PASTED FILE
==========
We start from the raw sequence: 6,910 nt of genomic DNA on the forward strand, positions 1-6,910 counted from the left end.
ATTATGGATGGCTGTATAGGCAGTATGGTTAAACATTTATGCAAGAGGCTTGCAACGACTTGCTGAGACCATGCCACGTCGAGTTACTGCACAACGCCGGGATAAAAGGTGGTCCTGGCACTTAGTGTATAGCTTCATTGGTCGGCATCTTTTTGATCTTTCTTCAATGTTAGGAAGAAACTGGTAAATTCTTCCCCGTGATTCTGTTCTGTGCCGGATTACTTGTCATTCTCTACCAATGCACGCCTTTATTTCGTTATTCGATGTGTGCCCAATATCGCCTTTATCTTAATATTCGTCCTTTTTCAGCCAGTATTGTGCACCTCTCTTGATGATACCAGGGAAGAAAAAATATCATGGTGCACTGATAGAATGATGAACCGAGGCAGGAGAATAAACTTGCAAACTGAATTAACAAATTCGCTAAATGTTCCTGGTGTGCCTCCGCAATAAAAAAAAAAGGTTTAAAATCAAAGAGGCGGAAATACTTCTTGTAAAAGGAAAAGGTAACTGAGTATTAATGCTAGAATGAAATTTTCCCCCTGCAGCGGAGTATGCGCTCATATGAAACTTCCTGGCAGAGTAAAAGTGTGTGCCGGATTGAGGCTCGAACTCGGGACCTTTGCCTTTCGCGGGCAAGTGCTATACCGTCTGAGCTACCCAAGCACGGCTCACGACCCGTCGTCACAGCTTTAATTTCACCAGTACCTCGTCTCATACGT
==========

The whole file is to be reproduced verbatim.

We start from the raw sequence: 6,910 nt of genomic DNA on the forward strand, positions 1-6,910 counted from the left end.
ATTATGGATGGCTGTATAGGCAGTATGGTTAAACATTTATGCAAGAGGCTTGCAACGACTTGCTGAGACCATGCCACGTCGAGTTACTGCACAACGCCGGGATAAAAGGTGGTCCTGGCACTTAGTGTATAGCTTCATTGGTCGGCATCTTTTTGATCTTTCTTCAATGTTAGGAAGAAACTGGTAAATTCTTCCCCGTGATTCTGTTCTGTGCCGGATTACTTGTCATTCTCTACCAATGCACGCCTTTATTTCGTTATTCGATGTGTGCCCAATATCGCCTTTATCTTAATATTCGTCCTTTTTCAGCCAGTATTGTGCACCTCTCTTGATGATACCAGGGAAGAAAAAATATCATGGTGCACTGATAGAATGATGAACCGAGGCAGGAGAATAAACTTGCAAACTGAATTAACAAATTCGCTAAATGTTCCTGGTGTGCCTCCGCAATAAAAAAAAAAGGTTTAAAATCAAAGAGGCGGAAATACTTCTTGTAAAAGGAAAAGGTAACTGAGTATTAATGCTAGAATGAAATTTTCCCCCTGCAGCGGAGTATGCGCTCATATGAAACTTCCTGGCAGAGTAAAAGTGTGTGCCGGATTGAGGCTCGAACTCGGGACCTTTGCCTTTCGCGGGCAAGTGCTATACCGTCTGAGCTACCCAAGCACGGCTCACGACCCGTCGTCACAGCTTTAATTTCACCAGTACCTCGTCTCATACGT